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Building an Online Book Catalog


Now that we've built an online bookstore application in Ruby-on-Rails, it's time to serve our customers by building a book catalog of the store that they can use for browsing, viewing book details, searching for books, and finding out about new titles at a glance. This article, the first in a three-part series, is excerpted from chapter four of the book Practical Rails Projects, written by Eldon Alameda (Apress; ISBN: 1590597818).

Author Info:
By: Apress Publishing
Rating: 5 stars5 stars5 stars5 stars5 stars / 1
May 17, 2010
TABLE OF CONTENTS:
  1. · Building an Online Book Catalog
  2. · Implementing the Book Catalog Interface
  3. · Implementing the Browse Books User Story
  4. · Running the Integration Test

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Building an Online Book Catalog - Implementing the Browse Books User Story
(Page 3 of 4 )

Now that we have the controller in place, we’re ready to begin with the Browse Books user story.

Modifying the Controller

At this point, we’re interested in only theindexaction and the corresponding view. Openapp/controllers/catalog_controller.rb, which was just created by thegeneratorcommand. Modify theindexmethod so that it looks as follows:

def index
 
@page_title = "Book List"
  @book_pages, @books = paginate :books,
                          :per_page => 10,
                          :include => [:authors, :publisher],
                          :order => "books.id desc"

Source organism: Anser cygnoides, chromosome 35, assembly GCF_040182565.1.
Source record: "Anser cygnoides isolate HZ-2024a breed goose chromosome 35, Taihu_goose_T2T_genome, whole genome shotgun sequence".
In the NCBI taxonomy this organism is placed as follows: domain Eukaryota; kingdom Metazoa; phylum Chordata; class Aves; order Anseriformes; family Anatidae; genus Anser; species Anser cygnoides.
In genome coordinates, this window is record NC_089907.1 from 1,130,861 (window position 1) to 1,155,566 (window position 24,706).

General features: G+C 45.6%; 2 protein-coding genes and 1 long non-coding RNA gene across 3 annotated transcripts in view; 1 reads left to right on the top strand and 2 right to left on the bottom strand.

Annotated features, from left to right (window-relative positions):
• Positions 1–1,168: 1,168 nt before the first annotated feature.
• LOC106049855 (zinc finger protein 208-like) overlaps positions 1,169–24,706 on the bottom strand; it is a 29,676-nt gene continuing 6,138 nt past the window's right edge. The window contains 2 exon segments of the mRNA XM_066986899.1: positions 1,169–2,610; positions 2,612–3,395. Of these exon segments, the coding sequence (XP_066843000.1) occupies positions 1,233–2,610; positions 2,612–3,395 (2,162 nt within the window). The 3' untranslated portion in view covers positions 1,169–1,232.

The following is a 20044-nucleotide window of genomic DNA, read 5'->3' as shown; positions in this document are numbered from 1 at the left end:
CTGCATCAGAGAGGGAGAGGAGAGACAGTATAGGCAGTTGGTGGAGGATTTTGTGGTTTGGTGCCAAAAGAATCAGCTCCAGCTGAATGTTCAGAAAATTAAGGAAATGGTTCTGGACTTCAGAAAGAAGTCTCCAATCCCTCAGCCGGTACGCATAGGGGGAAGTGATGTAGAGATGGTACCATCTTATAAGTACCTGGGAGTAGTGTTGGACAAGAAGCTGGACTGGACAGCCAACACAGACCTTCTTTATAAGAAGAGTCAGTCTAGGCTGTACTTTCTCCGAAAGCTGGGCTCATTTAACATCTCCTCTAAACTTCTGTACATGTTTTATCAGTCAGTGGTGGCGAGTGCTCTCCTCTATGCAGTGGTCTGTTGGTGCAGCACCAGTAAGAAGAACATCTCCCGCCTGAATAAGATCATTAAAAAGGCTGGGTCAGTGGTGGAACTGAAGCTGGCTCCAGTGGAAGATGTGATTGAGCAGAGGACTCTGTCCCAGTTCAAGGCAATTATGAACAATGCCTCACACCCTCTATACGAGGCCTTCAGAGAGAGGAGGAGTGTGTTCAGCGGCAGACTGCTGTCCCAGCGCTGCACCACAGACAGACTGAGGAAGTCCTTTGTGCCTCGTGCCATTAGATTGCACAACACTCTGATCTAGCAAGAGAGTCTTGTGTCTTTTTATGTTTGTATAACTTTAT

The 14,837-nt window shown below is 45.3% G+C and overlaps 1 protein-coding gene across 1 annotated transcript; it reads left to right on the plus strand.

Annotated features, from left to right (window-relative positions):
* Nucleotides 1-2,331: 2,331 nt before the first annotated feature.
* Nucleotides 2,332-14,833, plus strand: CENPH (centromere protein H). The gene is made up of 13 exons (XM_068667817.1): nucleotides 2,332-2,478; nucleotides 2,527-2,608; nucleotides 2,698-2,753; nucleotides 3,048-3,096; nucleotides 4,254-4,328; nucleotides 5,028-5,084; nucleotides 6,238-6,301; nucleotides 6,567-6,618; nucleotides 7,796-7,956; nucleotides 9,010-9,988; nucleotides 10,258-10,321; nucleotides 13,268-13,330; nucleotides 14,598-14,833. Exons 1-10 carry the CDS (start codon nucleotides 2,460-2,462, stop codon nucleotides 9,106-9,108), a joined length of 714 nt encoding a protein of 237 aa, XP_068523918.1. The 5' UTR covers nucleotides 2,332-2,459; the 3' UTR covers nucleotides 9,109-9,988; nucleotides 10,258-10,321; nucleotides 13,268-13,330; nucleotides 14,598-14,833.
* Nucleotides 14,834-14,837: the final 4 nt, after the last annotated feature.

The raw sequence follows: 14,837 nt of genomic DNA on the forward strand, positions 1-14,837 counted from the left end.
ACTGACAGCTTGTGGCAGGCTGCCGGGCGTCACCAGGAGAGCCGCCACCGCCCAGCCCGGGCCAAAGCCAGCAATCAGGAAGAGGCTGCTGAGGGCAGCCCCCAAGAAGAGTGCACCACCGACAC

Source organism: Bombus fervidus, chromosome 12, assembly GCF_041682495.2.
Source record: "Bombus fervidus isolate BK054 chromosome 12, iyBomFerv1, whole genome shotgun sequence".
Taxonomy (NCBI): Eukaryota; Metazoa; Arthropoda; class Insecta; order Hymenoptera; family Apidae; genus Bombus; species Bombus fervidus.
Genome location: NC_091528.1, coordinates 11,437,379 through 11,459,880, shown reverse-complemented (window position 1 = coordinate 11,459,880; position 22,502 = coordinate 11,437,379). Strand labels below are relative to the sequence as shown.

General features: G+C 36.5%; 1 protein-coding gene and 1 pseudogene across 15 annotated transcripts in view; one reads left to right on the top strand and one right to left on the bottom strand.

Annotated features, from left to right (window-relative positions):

end

In theindexaction, we first set the page title so that the layout file will pick it up and show it in the headers of the resulting page. Additionally, the action contains a normal pagination call, just as in Chapter 3. However, this time, we use theincludeparameter for thepaginatecall.

Theincludeparameter is used in the ActiveRecordfindmethod (which is used internally bypaginate) to make ActiveRecord build up a join query. This single SQL query will be used not only to find the books, but also to fetch the associated authors and publishers from the database. If we omitted the parameter, our code would end up calling a new SQL query each time we needed to get the author or publisher details for a given book. In our case, it would result in 2n+1 (where n is the number of books) queries instead of just one. When the site gets more traffic, that could become a huge performance bottleneck.


Note  We can hear you ask, “Where does the 2n+1 come from?” The first query is the one where all the books are fetched. Then, when we iterate over all the n books and call theirauthors andpublisher methods, each call will result in an additional SQL query, resulting in two additional queries for each book. The resulting amount of queries is thus 2 queries × n books + the original query, or 2n+1.


Modifying the View

Next, openapp/views/catalog/index.rhtmland replace its contents with the following code.

<dl id="books">
 
<% for book in @books %>
    <dt><%= book.title %></dt>
    <% for author in book.authors %>
     
<dd><%= author.last_name %>, <%= author.first_name %></dd>
   
<% end %>
      <dd><%= pluralize(book.page_count, "page") %></dd>
     
<dd>Price: $<%= sprintf("%.2f", book.price) %></dd>
      <dd><small>Publisher: <%= book.publisher.name %></small></dd>
  <% end %>
</dl>

<%= link_to 'Previous page', { :page => @book_pages.current.previous } if ->
@book_pages.current.previous %>
<%= link_to 'Next page', { :page => @book_pages.current.next } if -> @book_pages.current.next %>

In the view, we iterate over all the books we got from the controller and show their titles, authors, prices, page counts, and publishers. Thepluralizehelper will show the word “page” in either singular or plural, depending on the value ofbook.page_count. In the end, we show links to next and/or previous page in case there are more than ten books in the@booksarray.


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